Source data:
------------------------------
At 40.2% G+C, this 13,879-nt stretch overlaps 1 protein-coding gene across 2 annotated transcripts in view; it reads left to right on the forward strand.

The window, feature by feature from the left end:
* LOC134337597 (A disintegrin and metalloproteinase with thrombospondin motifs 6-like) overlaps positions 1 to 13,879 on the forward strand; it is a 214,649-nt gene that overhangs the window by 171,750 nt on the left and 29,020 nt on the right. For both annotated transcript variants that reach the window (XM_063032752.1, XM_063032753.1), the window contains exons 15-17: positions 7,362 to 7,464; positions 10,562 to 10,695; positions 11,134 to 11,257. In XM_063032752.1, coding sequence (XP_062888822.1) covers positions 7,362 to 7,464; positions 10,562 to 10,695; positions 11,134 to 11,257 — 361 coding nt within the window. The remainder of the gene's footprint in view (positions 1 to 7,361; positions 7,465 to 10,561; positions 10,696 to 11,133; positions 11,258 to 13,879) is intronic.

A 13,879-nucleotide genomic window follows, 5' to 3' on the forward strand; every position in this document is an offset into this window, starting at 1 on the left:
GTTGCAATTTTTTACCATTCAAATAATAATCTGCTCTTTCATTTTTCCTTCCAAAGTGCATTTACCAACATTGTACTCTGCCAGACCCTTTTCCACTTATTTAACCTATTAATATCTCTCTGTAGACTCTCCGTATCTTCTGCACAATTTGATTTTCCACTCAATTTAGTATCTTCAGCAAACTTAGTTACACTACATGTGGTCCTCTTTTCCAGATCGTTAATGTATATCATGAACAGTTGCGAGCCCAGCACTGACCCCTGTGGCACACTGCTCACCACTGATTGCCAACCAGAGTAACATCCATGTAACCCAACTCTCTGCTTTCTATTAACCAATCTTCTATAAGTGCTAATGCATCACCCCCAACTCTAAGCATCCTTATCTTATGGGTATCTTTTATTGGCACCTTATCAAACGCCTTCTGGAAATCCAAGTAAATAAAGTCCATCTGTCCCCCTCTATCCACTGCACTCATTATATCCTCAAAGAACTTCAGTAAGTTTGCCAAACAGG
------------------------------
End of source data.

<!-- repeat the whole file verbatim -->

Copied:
At 40.2% G+C, this 13,879-nt stretch overlaps 1 protein-coding gene across 2 annotated transcripts in view; it reads left to right on the forward strand.

The window, feature by feature from the left end:
* LOC134337597 (A disintegrin and metalloproteinase with thrombospondin motifs 6-like) overlaps positions 1 to 13,879 on the forward strand; it is a 214,649-nt gene that overhangs the window by 171,750 nt on the left and 29,020 nt on the right. For both annotated transcript variants that reach the window (XM_063032752.1, XM_063032753.1), the window contains exons 15-17: positions 7,362 to 7,464; positions 10,562 to 10,695; positions 11,134 to 11,257. In XM_063032752.1, coding sequence (XP_062888822.1) covers positions 7,362 to 7,464; positions 10,562 to 10,695; positions 11,134 to 11,257 — 361 coding nt within the window. The remainder of the gene's footprint in view (positions 1 to 7,361; positions 7,465 to 10,561; positions 10,696 to 11,133; positions 11,258 to 13,879) is intronic.

A 13,879-nucleotide genomic window follows, 5' to 3' on the forward strand; every position in this document is an offset into this window, starting at 1 on the left:
GTTGCAATTTTTTACCATTCAAATAATAATCTGCTCTTTCATTTTTCCTTCCAAAGTGCATTTACCAACATTGTACTCTGCCAGACCCTTTTCCACTTATTTAACCTATTAATATCTCTCTGTAGACTCTCCGTATCTTCTGCACAATTTGATTTTCCACTCAATTTAGTATCTTCAGCAAACTTAGTTACACTACATGTGGTCCTCTTTTCCAGATCGTTAATGTATATCATGAACAGTTGCGAGCCCAGCACTGACCCCTGTGGCACACTGCTCACCACTGATTGCCAACCAGAGTAACATCCATGTAACCCAACTCTCTGCTTTCTATTAACCAATCTTCTATAAGTGCTAATGCATCACCCCCAACTCTAAGCATCCTTATCTTATGGGTATCTTTTATTGGCACCTTATCAAACGCCTTCTGGAAATCCAAGTAAATAAAGTCCATCTGTCCCCCTCTATCCACTGCACTCATTATATCCTCAAAGAACTTCAGTAAGTTTGCCAAACAGG